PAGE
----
I really don’t know when I started responding to stone as if it were a living substance. I have always picked up shiny stones on the beach, and pocketed faceted rocks that I find on a woods walk. I love to see walls built of stone, especially uneven stone, stone that has been softened by wind and water and age.
A new and more overpowering response to stone began last August, when I encountered some giant boulders on a trail at Big Bear Lake State Park near L.A. I could feel their quiet presence, looming up from the earth, seeming to speak about something deeper than deep, and older than old. I leaned against them, my hands on the textured roughness. I wanted to stick around. They seemed oddly nurturant, like a parent I could count on - like “Mother Earth” would be. And in fact, they ARE Mother Earth.
Then something even more mind boggling happened. My travel dreams keep manifesting, and in January Carl and I traveled all the way to Barcelona to see the architecture of Antonio Gaudi. I had waited 50 years, since my sophomore year in art school, to see his curvy colorful outrageous work. And finally I did. We visited the amazing Casa Sagrada Familia, the mansions on the main streets, and the prize Gaudi experience, the monastery like structure at Parc Guell. Built from the local stone, it was a magical place - it seemed as if the earth had come alive and the stones rose up dancing and placed themselves just right, to create a sacred space.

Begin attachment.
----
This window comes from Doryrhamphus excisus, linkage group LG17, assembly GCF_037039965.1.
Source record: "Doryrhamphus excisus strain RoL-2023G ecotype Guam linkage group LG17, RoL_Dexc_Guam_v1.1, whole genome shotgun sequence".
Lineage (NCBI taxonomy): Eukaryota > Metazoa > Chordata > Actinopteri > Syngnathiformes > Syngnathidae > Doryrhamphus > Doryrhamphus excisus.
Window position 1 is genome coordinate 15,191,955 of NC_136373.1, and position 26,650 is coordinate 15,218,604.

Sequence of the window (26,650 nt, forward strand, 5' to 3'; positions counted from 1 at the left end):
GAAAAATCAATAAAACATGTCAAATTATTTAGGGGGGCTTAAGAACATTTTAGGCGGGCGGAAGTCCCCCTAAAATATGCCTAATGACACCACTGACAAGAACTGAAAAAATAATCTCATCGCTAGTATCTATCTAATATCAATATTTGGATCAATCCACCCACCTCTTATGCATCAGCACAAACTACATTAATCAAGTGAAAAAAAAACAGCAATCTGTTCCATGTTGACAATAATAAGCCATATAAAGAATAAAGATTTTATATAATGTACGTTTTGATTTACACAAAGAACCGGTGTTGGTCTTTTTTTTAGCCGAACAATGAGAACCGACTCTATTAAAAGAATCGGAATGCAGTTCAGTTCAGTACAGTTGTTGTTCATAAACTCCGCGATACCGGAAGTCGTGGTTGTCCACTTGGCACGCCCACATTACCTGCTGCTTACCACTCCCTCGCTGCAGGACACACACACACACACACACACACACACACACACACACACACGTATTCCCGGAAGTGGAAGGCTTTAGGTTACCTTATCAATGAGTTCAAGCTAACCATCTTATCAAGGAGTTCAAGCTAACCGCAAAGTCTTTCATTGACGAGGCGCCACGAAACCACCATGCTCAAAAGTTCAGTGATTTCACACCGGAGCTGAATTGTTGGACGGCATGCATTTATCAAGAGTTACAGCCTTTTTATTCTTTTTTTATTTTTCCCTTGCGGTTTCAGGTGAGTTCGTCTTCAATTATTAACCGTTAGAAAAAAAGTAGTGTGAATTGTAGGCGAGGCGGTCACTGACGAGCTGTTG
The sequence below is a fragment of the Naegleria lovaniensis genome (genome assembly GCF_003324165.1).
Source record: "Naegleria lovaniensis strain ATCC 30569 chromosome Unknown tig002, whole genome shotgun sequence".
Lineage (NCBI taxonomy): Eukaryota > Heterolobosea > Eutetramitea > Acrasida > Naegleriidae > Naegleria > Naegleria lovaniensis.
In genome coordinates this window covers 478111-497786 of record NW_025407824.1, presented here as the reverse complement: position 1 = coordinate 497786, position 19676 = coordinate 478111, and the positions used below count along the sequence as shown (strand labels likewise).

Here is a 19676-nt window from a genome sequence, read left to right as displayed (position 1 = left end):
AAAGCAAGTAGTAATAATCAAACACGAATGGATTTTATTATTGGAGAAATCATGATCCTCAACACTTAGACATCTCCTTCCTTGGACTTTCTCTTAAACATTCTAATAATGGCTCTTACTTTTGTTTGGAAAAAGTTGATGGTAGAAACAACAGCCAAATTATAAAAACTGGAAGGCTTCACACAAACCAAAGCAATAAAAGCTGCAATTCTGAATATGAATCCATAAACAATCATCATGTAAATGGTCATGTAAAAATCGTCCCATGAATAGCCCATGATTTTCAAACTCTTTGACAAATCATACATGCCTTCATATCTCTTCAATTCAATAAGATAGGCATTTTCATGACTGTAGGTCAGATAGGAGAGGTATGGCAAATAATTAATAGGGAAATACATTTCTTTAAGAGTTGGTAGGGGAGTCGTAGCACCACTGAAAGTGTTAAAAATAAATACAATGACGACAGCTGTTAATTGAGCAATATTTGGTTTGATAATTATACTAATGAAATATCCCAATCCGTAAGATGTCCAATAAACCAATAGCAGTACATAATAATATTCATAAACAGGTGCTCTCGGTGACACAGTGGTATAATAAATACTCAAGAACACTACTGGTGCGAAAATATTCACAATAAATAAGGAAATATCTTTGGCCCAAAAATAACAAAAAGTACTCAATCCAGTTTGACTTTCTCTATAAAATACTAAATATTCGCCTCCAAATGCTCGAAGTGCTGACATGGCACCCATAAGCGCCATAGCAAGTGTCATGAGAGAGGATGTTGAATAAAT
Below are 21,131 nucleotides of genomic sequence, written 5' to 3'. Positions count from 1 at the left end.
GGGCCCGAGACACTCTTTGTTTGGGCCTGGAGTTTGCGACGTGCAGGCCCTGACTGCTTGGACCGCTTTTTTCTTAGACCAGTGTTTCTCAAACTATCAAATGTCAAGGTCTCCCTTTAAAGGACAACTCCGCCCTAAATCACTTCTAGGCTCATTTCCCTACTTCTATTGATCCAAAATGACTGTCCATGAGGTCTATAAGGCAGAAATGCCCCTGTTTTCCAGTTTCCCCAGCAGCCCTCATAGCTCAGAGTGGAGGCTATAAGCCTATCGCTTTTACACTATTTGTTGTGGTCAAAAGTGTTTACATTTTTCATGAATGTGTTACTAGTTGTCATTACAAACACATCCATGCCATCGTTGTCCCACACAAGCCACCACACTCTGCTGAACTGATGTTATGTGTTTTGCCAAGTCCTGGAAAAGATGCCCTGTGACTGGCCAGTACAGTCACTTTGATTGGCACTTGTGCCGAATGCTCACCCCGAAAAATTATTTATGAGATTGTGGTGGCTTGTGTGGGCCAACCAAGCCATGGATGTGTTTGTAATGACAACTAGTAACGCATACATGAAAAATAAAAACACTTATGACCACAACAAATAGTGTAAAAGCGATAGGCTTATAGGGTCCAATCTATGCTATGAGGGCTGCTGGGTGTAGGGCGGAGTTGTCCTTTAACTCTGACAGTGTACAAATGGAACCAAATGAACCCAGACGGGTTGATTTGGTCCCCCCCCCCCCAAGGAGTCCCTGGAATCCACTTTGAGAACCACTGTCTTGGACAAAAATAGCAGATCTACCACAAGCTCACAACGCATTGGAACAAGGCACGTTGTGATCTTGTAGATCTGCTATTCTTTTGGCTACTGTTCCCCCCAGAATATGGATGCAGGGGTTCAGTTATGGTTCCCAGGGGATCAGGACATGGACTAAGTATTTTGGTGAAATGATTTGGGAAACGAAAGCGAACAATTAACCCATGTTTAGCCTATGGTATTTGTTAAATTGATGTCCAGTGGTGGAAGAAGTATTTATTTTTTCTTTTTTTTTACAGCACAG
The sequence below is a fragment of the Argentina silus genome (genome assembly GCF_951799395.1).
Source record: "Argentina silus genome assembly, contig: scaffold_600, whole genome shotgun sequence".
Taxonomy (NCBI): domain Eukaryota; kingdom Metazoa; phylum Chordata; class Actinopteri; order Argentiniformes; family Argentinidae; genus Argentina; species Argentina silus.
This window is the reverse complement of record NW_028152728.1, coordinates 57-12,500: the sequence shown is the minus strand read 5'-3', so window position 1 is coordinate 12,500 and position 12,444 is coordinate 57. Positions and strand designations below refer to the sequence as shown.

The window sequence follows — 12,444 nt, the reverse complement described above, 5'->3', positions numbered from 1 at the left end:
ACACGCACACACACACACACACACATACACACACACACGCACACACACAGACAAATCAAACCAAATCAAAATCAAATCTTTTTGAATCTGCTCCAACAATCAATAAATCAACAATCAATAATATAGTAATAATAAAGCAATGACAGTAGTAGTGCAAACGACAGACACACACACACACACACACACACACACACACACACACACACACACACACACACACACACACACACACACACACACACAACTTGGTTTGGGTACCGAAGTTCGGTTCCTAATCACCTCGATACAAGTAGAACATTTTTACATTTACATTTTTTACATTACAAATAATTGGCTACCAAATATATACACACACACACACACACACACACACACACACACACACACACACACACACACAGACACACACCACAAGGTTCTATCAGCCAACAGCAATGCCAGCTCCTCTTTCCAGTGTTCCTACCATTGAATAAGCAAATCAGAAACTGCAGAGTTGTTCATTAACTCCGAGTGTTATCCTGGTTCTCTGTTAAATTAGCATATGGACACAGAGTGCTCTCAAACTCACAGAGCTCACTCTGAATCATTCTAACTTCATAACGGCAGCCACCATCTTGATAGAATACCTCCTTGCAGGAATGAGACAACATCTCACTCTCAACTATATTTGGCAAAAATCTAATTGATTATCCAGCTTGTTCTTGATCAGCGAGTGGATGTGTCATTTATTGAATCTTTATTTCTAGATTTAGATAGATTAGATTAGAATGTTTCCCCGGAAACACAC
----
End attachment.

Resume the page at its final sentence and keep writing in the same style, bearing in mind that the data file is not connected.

When stones speak, I hear them. I have no idea whether others do. They seem to pass right by, not noticing. But I could not walk by, I had to stop, to listen, to touch, and to photograph. On the oldest streets of Barcelona, of Girona and Sitges. I heard them everywhere. They made up the walls of buildings, the walls around buildings, the enclosures, the churches, the hidden synagogues. I really cannot describe my response, but I can say that it was profound. Perhaps you can sense that here, and even more so when you are with the paintings that resulted.